James Madison Papers

To James Madison from Mathew Carey, 26 June 1821

From Mathew Carey

June 26. 1821


I have duly recd your kind favour of the 26th ult. which want of leisure has prevented me from answering earlier.

Next to the delightful & cheering testimony of a man’s own Conscience, in favour of any course of conduct, is the approbation of gentlemen of high standing, of full capacity to judge, & free from the suspicion of another bias. It is not therefore extraordinary that I prize very highly the strong & unequivocal approbation you express of my feeble efforts to promote the prosperity of a Country in which I have been so fortunate as to realize a comfortable independence, & in whose welfare I am interested by all those ties which duty towards a large family can create.

To the course I have pursued & the exertions I have made, I have been impelled by high considerations, which, unfortunately, have not due weight with our statesmen & politicians. Our present policy impoverishes the Country, & blights & blasts the industry & happiness of our citizens, in the grain growing states, particularly those in the western Country, who are writhing under the deepest distress & embarrassments in all their various forms, notwithstanding that they almost universally own the soil they cultivate, which is blest with the most exuberant fertility, & notwithstanding the mildness of the climate, & the variety of other advantages they possess. Discontent, be assured, is spreading rapidly among them. They openly weigh the advantages they enjoy, & the disadvantages they suffer, from the union, & many of them incline to believe that the balance is greatly against them. An embarrassed & discontented people are the appropriate materials for demagogues to work upon. The public mind in such a state of things becomes highly combustible—& it only requires a slight spark to excite an explosion. The maxim “obsta principiis”1 is as sound in government as in medicine. There is an immense disproportion between the means adequate to prevent moral & political evils, & those necessary to cure them.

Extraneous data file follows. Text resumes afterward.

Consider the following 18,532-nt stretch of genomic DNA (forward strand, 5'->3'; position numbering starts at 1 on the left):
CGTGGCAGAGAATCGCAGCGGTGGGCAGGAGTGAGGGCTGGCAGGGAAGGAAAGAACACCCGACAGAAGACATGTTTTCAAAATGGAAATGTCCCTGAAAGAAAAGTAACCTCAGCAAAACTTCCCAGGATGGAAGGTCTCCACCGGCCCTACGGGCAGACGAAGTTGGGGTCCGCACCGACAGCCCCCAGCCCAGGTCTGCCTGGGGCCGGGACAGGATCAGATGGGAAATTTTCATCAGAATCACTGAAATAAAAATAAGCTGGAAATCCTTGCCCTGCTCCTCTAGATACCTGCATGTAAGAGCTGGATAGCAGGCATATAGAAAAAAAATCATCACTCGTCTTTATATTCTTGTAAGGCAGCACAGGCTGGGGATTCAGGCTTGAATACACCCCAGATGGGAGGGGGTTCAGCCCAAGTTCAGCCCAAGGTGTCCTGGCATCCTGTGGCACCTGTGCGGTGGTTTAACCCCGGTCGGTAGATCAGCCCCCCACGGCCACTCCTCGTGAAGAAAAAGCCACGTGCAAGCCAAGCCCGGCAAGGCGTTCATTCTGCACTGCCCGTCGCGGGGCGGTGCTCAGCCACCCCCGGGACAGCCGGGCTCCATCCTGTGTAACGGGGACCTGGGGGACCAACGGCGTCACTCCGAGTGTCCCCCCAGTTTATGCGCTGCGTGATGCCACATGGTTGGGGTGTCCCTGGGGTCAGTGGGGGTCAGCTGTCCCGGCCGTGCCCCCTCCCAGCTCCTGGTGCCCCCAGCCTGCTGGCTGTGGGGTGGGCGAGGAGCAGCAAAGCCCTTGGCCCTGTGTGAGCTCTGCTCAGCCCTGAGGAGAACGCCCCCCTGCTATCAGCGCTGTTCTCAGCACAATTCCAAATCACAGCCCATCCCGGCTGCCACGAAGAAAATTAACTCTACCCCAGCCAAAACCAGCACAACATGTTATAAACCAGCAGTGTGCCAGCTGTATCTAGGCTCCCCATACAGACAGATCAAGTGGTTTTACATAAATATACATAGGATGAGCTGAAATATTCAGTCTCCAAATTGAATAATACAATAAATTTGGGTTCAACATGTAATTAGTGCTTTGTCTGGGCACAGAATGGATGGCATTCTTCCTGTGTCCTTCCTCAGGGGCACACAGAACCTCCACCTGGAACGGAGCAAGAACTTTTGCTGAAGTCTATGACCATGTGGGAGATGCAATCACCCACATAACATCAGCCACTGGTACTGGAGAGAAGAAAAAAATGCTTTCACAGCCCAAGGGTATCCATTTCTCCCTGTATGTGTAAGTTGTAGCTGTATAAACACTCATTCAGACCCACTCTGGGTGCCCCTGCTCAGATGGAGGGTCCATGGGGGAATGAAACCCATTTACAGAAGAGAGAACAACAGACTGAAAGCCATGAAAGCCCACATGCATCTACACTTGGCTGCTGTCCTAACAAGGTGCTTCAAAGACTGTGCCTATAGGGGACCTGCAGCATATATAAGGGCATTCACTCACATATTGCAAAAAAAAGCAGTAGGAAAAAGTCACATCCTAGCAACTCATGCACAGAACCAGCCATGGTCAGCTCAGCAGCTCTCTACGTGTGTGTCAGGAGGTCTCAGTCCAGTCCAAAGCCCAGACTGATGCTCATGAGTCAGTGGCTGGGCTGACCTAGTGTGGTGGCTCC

It is of deep importance to apply a radical remedy to their distresses, before they produce the effects which distress & embarrassment have so frequently produced in every part of the world. Our own brief history is not without its admonitions on this subject. A little more talent & good fortune might have rendered Shays2 a Cæsar, a Cromwell, or a Bonaparte. And the conflagration of Baltimore, Philadelphia, & New York, which the imbecility of the British ministry, & the death of Ross prevented,3 might have disolved the Legislation of the eastern section of the Union or a Hartford or Boston Convention.

There never was a nation without its Shayses. They lie dormant in times of peace & prosperity. But the hotbed of faction & public distress brings them into activity, & it is the paramount duty of governmts to adopt every measure necessary to guard against that state of things of which they so adroitly avail themselves.

But the misery of human affairs, is, that experience is almost wholly thrown aw⟨ay⟩ on us. We proceed blindly in the same career of error & folly as our predecessors, & pay the proper forfeit for such outrageous absurdity. Charles I lost his head for his despotic system. In the twenty eight years that succeeded the restoration, his two sons pursued the same career that led him to the block—& the one endangered & the other lost his crown, through an utter disregard of the lessons taught by their father’s fate. Respectfully your obt. hble. Servt.

Mathew Carey

RC (DLC). Docketed by JM.

1Obsta principiis: oppose at the beginning.

2Daniel Shays (1747–1825), a Revolutionary War veteran and Western Massachusetts farmer, was one of several leaders of armed insurgents who closed courts and intimidated state officials in the summer and fall of 1786, and attacked the Springfield, Massachusetts, armory in January 1787. Shays became the figurehead for the uprising that was suppressed by an army of volunteers led by Maj. Gen. Benjamin Lincoln in the winter of 1787. Shays fled the state and eventually settled in Western New York (Leonard L. Richards, Shays’s Rebellion: The American Revolution’s Final Battle [Philadelphia, 2002], 5–6, 9–12, 23, 26, 28–29, 30–32, 163).

3Maj. Gen. Robert Ross, a veteran of the Peninsular War, commanded the British expeditionary forces during the Chesapeake campaign of 1814. He was killed in the Battle of North Point near Baltimore on 12 Sept. 1814 (Quimby, U.S. Army in the War of 1812, 2:653, 655, 717–19).

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